The issue of manager fees, which are still considered by some asset owners to be too high despite several years of compression, under the wider umbrella of general ‘compensation’, is about to get more interesting. We’ve recently seen zero fees. Now, how about ‘negative fees’?
Luba Nikulina, Willis Towers Watson’s global head of manager research, told the Thinking Ahead Institute forum in Sydney last week that the industry was at the beginning of significant change.
Early last year Fidelity announced the first major ‘no-fee’ fund, which attracted significant inflows in a short space of time. Australia, which had been at the forefront of the innovation, already had no-fee strategies from BlackRock, Macquarie and Challenger. “Zero fees have entered our reality,” Nikulina said.
Certain ‘no-fee’ strategies have been offered by investment banks as one-off products over the years. A very early one in Australia was by Swiss Bank (now UBS) which launched a fund called the ‘Mirror’ fund in the 1990s, which mirrored the return of a bond index for no fee. The bank made money by betting against the index with its own active management.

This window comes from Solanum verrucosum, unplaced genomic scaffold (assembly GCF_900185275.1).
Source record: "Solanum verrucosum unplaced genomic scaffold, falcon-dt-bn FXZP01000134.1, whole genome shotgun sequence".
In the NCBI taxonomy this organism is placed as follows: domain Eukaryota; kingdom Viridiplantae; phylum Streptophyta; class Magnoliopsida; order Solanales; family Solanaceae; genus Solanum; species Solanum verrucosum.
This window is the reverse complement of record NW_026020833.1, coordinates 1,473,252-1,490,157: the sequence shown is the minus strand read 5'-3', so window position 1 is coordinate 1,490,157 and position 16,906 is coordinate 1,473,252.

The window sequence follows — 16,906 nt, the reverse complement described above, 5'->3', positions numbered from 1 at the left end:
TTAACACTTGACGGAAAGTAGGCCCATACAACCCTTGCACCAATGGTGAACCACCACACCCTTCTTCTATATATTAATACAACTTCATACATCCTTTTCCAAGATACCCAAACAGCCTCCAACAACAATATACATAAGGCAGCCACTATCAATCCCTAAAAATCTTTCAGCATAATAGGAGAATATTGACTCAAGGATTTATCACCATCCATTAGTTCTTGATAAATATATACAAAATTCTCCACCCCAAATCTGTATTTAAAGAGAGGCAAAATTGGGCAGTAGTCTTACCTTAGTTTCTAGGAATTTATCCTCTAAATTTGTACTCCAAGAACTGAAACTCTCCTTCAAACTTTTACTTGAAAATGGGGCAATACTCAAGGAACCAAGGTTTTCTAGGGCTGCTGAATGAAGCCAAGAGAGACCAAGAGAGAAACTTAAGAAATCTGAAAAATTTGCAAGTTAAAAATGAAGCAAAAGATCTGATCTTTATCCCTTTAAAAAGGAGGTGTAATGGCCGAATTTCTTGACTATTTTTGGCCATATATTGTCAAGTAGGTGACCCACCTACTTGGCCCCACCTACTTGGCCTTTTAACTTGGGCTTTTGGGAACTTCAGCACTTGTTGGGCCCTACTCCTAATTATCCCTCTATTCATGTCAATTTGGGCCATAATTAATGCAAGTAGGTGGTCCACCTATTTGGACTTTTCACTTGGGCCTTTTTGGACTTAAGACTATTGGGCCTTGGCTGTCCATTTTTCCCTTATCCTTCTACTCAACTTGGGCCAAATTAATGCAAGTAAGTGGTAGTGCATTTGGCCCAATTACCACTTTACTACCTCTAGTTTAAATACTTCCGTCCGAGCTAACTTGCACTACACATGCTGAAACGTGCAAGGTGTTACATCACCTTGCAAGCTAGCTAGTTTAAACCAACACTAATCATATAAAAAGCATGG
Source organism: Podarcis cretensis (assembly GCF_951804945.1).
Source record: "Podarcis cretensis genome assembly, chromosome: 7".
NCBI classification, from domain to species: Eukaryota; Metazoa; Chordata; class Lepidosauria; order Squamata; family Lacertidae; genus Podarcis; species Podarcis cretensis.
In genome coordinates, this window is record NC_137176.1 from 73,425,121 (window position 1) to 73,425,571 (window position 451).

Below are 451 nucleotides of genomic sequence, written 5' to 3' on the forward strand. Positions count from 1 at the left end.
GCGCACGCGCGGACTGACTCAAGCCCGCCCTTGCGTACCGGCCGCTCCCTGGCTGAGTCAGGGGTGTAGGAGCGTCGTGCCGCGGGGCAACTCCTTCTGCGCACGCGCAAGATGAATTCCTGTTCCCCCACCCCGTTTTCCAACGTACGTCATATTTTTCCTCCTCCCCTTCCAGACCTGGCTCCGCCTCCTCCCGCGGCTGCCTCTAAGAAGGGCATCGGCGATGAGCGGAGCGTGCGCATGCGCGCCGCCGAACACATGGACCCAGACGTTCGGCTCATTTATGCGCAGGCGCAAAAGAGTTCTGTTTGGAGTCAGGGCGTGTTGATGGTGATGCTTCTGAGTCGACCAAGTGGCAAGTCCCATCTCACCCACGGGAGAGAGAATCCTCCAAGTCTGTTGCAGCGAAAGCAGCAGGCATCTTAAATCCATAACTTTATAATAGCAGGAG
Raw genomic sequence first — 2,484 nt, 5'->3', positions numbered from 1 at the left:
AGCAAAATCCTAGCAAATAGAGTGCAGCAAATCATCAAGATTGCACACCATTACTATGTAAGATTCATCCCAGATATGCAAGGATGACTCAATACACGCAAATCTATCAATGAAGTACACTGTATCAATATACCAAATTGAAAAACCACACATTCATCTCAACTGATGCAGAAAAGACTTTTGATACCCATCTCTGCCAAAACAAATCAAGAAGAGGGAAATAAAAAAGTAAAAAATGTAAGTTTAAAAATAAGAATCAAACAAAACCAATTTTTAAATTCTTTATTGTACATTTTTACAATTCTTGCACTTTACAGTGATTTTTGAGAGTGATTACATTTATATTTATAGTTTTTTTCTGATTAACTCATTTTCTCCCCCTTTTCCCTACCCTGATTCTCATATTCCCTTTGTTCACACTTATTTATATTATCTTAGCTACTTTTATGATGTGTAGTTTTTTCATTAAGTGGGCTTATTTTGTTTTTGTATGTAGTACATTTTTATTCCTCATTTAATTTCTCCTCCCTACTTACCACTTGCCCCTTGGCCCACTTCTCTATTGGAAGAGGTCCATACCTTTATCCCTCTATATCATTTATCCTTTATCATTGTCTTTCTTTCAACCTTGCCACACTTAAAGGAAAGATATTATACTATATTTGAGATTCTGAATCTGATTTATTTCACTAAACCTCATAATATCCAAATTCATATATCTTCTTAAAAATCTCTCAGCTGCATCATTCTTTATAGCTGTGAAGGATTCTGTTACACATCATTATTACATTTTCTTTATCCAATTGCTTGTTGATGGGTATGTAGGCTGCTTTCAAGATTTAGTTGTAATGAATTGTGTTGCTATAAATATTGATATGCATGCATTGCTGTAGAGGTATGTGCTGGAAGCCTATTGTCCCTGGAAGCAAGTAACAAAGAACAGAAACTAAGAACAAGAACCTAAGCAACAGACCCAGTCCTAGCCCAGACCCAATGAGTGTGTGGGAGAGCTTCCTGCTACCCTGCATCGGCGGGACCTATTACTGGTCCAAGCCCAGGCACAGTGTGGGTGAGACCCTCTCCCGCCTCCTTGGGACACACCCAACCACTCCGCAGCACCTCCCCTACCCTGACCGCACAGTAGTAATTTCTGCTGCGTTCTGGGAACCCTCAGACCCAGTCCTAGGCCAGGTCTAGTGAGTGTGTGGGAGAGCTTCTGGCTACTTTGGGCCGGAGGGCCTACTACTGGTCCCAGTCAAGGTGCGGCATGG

“Why stop at zero fees?” Nikulina asked. “Why not pay asset owners to manage their money?” She said that the strongest incentive for managers which charged ad valorem (standard basis points) fees was to gather more assets to manage, which was not necessarily in the asset owners’ interests.
The Japanese GPIF, the largest pension fund in the world with about US$1.4 trillion in assets as of last year, introduced a new fee structure for the managers of its listed equities. This included a base fee, a “shared payout” for value creation and a mechanism to smooth the payout to the managers over a very long time horizon. A total of 48 of the 50 external managers had agreed to the new arrangement, Nikulina said.
“Successful asset management firms don’t dodge industry realities,” she said. “Book shops, travel agents and taxis still exist, but in very different formats… Coming up with one definitive answer for compensation is beyond anyone, but we have the ability to innovate. It’s about having a sustainable future.”